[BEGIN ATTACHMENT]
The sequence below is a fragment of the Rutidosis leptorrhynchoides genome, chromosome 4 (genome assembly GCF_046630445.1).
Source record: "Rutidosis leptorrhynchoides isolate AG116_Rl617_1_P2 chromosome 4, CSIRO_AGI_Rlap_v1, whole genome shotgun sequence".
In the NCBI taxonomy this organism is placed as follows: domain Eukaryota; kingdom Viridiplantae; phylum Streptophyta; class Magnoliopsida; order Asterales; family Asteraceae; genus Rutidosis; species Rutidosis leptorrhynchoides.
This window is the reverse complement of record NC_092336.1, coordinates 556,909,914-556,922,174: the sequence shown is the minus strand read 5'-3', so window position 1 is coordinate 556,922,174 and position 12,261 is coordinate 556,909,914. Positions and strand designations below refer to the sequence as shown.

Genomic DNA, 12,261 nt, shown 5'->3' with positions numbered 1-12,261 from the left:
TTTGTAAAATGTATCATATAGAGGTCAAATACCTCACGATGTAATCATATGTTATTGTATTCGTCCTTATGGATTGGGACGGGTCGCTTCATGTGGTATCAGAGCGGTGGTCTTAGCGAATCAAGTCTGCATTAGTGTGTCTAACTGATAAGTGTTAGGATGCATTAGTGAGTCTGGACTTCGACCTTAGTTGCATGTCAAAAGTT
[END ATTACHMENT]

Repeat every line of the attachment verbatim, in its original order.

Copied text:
The sequence below is a fragment of the Rutidosis leptorrhynchoides genome, chromosome 4 (genome assembly GCF_046630445.1).
Source record: "Rutidosis leptorrhynchoides isolate AG116_Rl617_1_P2 chromosome 4, CSIRO_AGI_Rlap_v1, whole genome shotgun sequence".
In the NCBI taxonomy this organism is placed as follows: domain Eukaryota; kingdom Viridiplantae; phylum Streptophyta; class Magnoliopsida; order Asterales; family Asteraceae; genus Rutidosis; species Rutidosis leptorrhynchoides.
This window is the reverse complement of record NC_092336.1, coordinates 556,909,914-556,922,174: the sequence shown is the minus strand read 5'-3', so window position 1 is coordinate 556,922,174 and position 12,261 is coordinate 556,909,914. Positions and strand designations below refer to the sequence as shown.

Genomic DNA, 12,261 nt, shown 5'->3' with positions numbered 1-12,261 from the left:
TTTGTAAAATGTATCATATAGAGGTCAAATACCTCACGATGTAATCATATGTTATTGTATTCGTCCTTATGGATTGGGACGGGTCGCTTCATGTGGTATCAGAGCGGTGGTCTTAGCGAATCAAGTCTGCATTAGTGTGTCTAACTGATAAGTGTTAGGATGCATTAGTGAGTCTGGACTTCGACCTTAGTTGCATGTCAAAAGTT